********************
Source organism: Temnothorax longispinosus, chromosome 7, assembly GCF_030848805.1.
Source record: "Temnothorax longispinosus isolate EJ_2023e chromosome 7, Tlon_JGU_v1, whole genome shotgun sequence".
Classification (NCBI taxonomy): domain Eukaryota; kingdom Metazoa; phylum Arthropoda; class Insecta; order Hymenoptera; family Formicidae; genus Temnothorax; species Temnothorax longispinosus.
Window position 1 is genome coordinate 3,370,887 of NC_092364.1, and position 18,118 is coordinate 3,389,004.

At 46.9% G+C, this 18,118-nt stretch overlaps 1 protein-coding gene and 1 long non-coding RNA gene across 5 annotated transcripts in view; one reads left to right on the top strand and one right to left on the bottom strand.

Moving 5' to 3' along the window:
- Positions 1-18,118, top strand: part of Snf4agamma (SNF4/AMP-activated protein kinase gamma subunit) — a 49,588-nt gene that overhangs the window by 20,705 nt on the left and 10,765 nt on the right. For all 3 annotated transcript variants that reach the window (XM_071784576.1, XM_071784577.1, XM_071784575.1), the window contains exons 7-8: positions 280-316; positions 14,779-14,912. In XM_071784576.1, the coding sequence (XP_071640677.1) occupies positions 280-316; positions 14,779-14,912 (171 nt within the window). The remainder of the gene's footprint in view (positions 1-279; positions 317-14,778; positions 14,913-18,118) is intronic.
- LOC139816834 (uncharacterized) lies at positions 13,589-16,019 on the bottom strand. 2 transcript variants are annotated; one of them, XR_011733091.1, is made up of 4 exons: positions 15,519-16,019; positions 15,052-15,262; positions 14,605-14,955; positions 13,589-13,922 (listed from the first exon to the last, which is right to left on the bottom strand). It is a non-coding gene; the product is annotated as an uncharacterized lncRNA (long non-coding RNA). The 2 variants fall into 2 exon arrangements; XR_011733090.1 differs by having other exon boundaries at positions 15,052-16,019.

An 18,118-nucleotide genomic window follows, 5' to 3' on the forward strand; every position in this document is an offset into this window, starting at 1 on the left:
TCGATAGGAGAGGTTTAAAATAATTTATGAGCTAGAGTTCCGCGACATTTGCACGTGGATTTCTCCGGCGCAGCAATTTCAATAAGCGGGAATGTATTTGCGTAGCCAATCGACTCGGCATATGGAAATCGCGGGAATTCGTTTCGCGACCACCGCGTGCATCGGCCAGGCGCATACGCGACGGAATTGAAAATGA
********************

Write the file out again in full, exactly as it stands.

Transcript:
Source organism: Temnothorax longispinosus, chromosome 7, assembly GCF_030848805.1.
Source record: "Temnothorax longispinosus isolate EJ_2023e chromosome 7, Tlon_JGU_v1, whole genome shotgun sequence".
Classification (NCBI taxonomy): domain Eukaryota; kingdom Metazoa; phylum Arthropoda; class Insecta; order Hymenoptera; family Formicidae; genus Temnothorax; species Temnothorax longispinosus.
Window position 1 is genome coordinate 3,370,887 of NC_092364.1, and position 18,118 is coordinate 3,389,004.

At 46.9% G+C, this 18,118-nt stretch overlaps 1 protein-coding gene and 1 long non-coding RNA gene across 5 annotated transcripts in view; one reads left to right on the top strand and one right to left on the bottom strand.

Moving 5' to 3' along the window:
- Positions 1-18,118, top strand: part of Snf4agamma (SNF4/AMP-activated protein kinase gamma subunit) — a 49,588-nt gene that overhangs the window by 20,705 nt on the left and 10,765 nt on the right. For all 3 annotated transcript variants that reach the window (XM_071784576.1, XM_071784577.1, XM_071784575.1), the window contains exons 7-8: positions 280-316; positions 14,779-14,912. In XM_071784576.1, the coding sequence (XP_071640677.1) occupies positions 280-316; positions 14,779-14,912 (171 nt within the window). The remainder of the gene's footprint in view (positions 1-279; positions 317-14,778; positions 14,913-18,118) is intronic.
- LOC139816834 (uncharacterized) lies at positions 13,589-16,019 on the bottom strand. 2 transcript variants are annotated; one of them, XR_011733091.1, is made up of 4 exons: positions 15,519-16,019; positions 15,052-15,262; positions 14,605-14,955; positions 13,589-13,922 (listed from the first exon to the last, which is right to left on the bottom strand). It is a non-coding gene; the product is annotated as an uncharacterized lncRNA (long non-coding RNA). The 2 variants fall into 2 exon arrangements; XR_011733090.1 differs by having other exon boundaries at positions 15,052-16,019.

An 18,118-nucleotide genomic window follows, 5' to 3' on the forward strand; every position in this document is an offset into this window, starting at 1 on the left:
TCGATAGGAGAGGTTTAAAATAATTTATGAGCTAGAGTTCCGCGACATTTGCACGTGGATTTCTCCGGCGCAGCAATTTCAATAAGCGGGAATGTATTTGCGTAGCCAATCGACTCGGCATATGGAAATCGCGGGAATTCGTTTCGCGACCACCGCGTGCATCGGCCAGGCGCATACGCGACGGAATTGAAAATGA